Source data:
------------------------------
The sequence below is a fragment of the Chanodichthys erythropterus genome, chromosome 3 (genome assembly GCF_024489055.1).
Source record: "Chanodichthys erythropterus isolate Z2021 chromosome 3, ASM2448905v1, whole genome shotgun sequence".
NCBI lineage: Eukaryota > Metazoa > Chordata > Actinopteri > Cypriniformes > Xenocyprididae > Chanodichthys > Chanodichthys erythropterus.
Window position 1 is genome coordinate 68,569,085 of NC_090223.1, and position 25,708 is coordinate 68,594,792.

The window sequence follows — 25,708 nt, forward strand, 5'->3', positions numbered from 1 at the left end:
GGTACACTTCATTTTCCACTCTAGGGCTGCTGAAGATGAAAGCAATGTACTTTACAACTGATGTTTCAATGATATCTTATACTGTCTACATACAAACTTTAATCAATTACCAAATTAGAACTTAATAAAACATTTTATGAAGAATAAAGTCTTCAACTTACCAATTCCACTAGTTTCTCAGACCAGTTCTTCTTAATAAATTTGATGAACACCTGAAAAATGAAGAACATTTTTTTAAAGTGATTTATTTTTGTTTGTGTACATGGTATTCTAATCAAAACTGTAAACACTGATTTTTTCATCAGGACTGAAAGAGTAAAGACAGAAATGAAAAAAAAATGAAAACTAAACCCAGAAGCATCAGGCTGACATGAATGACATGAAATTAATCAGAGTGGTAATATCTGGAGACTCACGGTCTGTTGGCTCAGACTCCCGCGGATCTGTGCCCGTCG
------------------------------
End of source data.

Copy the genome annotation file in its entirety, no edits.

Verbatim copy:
The sequence below is a fragment of the Chanodichthys erythropterus genome, chromosome 3 (genome assembly GCF_024489055.1).
Source record: "Chanodichthys erythropterus isolate Z2021 chromosome 3, ASM2448905v1, whole genome shotgun sequence".
NCBI lineage: Eukaryota > Metazoa > Chordata > Actinopteri > Cypriniformes > Xenocyprididae > Chanodichthys > Chanodichthys erythropterus.
Window position 1 is genome coordinate 68,569,085 of NC_090223.1, and position 25,708 is coordinate 68,594,792.

The window sequence follows — 25,708 nt, forward strand, 5'->3', positions numbered from 1 at the left end:
GGTACACTTCATTTTCCACTCTAGGGCTGCTGAAGATGAAAGCAATGTACTTTACAACTGATGTTTCAATGATATCTTATACTGTCTACATACAAACTTTAATCAATTACCAAATTAGAACTTAATAAAACATTTTATGAAGAATAAAGTCTTCAACTTACCAATTCCACTAGTTTCTCAGACCAGTTCTTCTTAATAAATTTGATGAACACCTGAAAAATGAAGAACATTTTTTTAAAGTGATTTATTTTTGTTTGTGTACATGGTATTCTAATCAAAACTGTAAACACTGATTTTTTCATCAGGACTGAAAGAGTAAAGACAGAAATGAAAAAAAAATGAAAACTAAACCCAGAAGCATCAGGCTGACATGAATGACATGAAATTAATCAGAGTGGTAATATCTGGAGACTCACGGTCTGTTGGCTCAGACTCCCGCGGATCTGTGCCCGTCG